Air New Zealand announced its 2018/19 financial results this week. It presented a mixed picture. Air New Zealand’s earnings before interest and taxation of NZD$540 was the second-highest in the airline’s history. But there was also a 31% drop in annual net profit. Net profit in the 2017/18 financial year was NZD$390 million. In the 2018/19 financial year, it was NZD$270 million.
This drop was attributed to higher fuel prices and falling domestic demand. Getting net profits trending upwards again will be a key challenge for incoming interim Air New Zealand CEO, Jeff McDowall.
Air Transport World reports that Air New Zealand will be looking at significant cost savings over the next couple of years to address the challenge.
Let’s take a look at why Air New Zealand’s profits dropped 31%. In addition to the aforementioned higher fuel prices and falling domestic demand, weakness in inbound tourism and problems with the Boeing 787 Rolls Royce engines have also impacted on net profit.
Higher fuel prices
Many of an airline’s operating costs are paid in USD, with leases and fuel being examples. This is fine if your passengers are paying in USD, but can present challenges for airlines like Air New Zealand who charge the bulk of their passengers in their local currency (in this case, NZD) but pay their bills in USD.
The NZD has weakened against the USD in the past 12 months, meaning fuel and leasing costs will rise. Air New Zealand notes that fuel prices rose 28% in the last financial year, costing the airline an extra NZD$191 million.
Falling domestic demand
Domestic travel in New Zealand has grown by 20% In the last five years. Approximately 14 million people took a domestic flight in New Zealand last year. This growth rate is slowing and has impacted on Air New Zealand’s net profits.
The airline could look to cut routes and capacity to rein in some costs. But there remains a need to stimulate growth and gets bums on seats. Kiwi economist, Benje Patterson, reckons this could mean some cheap airfares for local passengers, arguing it would be counterintuitive for Air New Zealand to increase fares.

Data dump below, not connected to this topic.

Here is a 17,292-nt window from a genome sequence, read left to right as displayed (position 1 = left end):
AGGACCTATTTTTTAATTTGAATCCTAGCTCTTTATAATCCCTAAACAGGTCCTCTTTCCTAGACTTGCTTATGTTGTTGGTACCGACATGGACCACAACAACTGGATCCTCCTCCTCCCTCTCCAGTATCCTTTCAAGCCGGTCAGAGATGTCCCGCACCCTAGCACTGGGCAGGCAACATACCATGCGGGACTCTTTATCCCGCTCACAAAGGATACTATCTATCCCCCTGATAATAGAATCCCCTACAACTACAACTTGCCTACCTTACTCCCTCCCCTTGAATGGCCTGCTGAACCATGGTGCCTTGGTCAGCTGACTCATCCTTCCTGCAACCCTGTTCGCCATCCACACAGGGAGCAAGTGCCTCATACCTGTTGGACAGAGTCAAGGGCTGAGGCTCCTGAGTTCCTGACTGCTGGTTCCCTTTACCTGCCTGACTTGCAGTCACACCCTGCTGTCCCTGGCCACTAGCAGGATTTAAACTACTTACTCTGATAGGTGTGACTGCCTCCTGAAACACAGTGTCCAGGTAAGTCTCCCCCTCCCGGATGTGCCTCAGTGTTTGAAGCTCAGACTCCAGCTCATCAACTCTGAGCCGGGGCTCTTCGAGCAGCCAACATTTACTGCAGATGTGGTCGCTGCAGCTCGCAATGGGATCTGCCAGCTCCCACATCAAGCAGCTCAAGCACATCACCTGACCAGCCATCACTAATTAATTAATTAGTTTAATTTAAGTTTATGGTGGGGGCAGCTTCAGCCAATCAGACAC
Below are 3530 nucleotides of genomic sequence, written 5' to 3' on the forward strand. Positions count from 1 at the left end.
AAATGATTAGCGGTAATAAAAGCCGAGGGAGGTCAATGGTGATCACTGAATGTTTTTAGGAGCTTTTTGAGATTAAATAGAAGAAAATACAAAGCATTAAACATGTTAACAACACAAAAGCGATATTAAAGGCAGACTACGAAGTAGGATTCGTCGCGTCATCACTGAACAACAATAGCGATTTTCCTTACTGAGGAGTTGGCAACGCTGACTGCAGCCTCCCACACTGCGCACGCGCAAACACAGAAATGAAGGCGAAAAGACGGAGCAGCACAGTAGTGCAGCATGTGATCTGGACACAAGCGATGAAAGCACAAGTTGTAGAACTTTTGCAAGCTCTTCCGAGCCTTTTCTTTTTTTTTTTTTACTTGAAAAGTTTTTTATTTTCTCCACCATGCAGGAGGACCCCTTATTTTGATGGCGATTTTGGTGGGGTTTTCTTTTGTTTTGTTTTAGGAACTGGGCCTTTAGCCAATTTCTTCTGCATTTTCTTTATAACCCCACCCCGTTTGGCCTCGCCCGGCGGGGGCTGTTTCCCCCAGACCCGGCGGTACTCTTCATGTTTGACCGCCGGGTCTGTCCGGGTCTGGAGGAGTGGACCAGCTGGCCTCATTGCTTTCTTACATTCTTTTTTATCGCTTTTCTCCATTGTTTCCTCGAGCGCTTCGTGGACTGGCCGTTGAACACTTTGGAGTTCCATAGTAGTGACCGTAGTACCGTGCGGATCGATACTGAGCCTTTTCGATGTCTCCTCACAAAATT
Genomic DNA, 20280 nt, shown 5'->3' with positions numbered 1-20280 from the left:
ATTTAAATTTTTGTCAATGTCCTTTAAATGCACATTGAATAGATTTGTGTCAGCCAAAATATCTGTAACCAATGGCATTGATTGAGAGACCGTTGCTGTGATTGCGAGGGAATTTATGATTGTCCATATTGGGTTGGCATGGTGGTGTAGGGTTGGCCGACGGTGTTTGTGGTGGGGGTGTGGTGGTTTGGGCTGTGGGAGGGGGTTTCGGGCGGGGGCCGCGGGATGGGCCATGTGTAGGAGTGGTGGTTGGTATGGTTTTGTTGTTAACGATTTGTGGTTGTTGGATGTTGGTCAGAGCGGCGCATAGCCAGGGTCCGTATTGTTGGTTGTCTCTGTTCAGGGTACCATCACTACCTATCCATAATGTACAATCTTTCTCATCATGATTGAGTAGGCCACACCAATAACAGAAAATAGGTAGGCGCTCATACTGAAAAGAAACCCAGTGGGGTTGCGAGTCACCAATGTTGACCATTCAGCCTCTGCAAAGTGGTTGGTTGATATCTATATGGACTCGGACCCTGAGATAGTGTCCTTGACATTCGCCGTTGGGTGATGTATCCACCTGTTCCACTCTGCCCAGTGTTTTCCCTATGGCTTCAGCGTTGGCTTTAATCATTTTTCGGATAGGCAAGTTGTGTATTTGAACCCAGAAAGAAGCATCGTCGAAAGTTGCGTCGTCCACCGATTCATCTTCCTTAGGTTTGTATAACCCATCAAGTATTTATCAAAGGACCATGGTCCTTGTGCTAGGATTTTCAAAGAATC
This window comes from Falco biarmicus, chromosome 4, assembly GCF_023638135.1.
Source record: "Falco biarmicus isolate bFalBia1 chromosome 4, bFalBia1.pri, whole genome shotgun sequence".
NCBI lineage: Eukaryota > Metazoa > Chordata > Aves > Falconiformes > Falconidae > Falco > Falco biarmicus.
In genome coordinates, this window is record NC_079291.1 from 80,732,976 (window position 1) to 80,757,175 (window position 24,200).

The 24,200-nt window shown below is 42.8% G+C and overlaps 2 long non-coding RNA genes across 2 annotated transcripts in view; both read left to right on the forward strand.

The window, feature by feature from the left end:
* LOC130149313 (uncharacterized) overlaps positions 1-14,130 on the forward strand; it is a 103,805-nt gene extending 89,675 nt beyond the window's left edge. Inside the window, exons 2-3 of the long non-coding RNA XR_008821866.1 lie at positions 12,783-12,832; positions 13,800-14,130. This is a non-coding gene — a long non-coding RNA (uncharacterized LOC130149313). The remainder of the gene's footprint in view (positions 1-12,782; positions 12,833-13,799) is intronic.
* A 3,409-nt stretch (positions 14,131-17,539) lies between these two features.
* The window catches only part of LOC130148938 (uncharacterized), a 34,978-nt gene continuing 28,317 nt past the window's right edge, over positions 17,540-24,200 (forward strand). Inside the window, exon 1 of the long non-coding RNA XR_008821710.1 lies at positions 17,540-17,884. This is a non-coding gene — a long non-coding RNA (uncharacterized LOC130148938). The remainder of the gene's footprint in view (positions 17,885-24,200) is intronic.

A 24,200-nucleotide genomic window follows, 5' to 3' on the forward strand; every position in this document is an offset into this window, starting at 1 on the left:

Weakness in inbound tourism
Tourism is huge in New Zealand. It contributes 6.1% or $15.9 billion to New Zealand’s GDP. Like domestic tourism, the inbound market is slowing off the back of a buoyant few years. On the back of that buoyancy, new airlines have entered the market, meaning more competition for Air New Zealand.
In addition to slightly slowing inbound tourism and increased competition, broader global factors such as threats or perceived threats of economic downturns and security issues can deter people from traveling.
Boeing 787 engine issues
Air New Zealand flies a fleet of Boeing 787-9 Dreamliners. As a reasonably small airline, they were heavily impacted by the Rolls Royce engine issues, at one point having to lease aircraft from Eva and Singapore Airlines. Euro News earlier estimated the cost of the engine issues for Air New Zealand would be in the vicinity of NZD$30-$40 million.
In a statement provided to Simple Flying, Air New Zealand CEO Christopher Luxon said;
“Another important milestone will be the return of our remaining Rolls-Royce engines back into service, which we are expecting to happen in the coming months. This will enable us to bring further reliability back to our flying schedule and to utilise our most efficient aircraft in an optimum way.”
Air New Zealand has done well to turn a profit in the face of a bumpy operating environment. The airline recognizes the challenges it faces and seems prepared to face them. In his statement, Christopher Luxon went on to say,
“We are focused on ensuring that Air New Zealand is fit for the new lower growth environment and part of that involves identifying ways that we can deliver meaningful, sustainable reductions in our cost base. We know we already run a tight ship and that any further cost savings will require exponential effort.”
In twelve months time, when we look at the 2019/2020 Air New Zealand financial results, we’ll be able to judge Air New Zealand’s success in achieving this.